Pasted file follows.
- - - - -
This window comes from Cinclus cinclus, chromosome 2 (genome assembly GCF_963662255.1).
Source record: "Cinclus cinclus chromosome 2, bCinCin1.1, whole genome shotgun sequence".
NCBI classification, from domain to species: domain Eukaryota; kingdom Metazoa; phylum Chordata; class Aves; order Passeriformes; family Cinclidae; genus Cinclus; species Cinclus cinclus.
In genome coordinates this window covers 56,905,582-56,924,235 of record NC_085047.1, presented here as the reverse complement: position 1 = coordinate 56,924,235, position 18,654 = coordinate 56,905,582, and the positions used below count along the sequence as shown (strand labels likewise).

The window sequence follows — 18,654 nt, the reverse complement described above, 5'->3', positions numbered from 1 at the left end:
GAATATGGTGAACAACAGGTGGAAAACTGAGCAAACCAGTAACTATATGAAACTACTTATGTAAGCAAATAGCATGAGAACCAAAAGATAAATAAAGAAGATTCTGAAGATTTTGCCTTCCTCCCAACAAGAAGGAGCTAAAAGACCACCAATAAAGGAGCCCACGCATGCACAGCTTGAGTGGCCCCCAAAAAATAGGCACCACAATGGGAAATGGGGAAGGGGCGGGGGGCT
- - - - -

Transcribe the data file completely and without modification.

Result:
This window comes from Cinclus cinclus, chromosome 2 (genome assembly GCF_963662255.1).
Source record: "Cinclus cinclus chromosome 2, bCinCin1.1, whole genome shotgun sequence".
NCBI classification, from domain to species: domain Eukaryota; kingdom Metazoa; phylum Chordata; class Aves; order Passeriformes; family Cinclidae; genus Cinclus; species Cinclus cinclus.
In genome coordinates this window covers 56,905,582-56,924,235 of record NC_085047.1, presented here as the reverse complement: position 1 = coordinate 56,924,235, position 18,654 = coordinate 56,905,582, and the positions used below count along the sequence as shown (strand labels likewise).

The window sequence follows — 18,654 nt, the reverse complement described above, 5'->3', positions numbered from 1 at the left end:
GAATATGGTGAACAACAGGTGGAAAACTGAGCAAACCAGTAACTATATGAAACTACTTATGTAAGCAAATAGCATGAGAACCAAAAGATAAATAAAGAAGATTCTGAAGATTTTGCCTTCCTCCCAACAAGAAGGAGCTAAAAGACCACCAATAAAGGAGCCCACGCATGCACAGCTTGAGTGGCCCCCAAAAAATAGGCACCACAATGGGAAATGGGGAAGGGGCGGGGGGCT